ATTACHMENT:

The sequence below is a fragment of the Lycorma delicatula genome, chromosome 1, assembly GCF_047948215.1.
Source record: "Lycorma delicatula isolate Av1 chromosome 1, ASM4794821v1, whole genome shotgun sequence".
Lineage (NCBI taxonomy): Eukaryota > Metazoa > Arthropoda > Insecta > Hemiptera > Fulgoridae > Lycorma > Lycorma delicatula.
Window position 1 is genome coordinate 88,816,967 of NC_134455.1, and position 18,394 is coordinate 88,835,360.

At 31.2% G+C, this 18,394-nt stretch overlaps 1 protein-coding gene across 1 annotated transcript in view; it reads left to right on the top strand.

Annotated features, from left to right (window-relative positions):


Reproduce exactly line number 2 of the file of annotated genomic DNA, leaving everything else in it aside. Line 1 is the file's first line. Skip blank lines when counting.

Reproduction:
Source record: "Lycorma delicatula isolate Av1 chromosome 1, ASM4794821v1, whole genome shotgun sequence".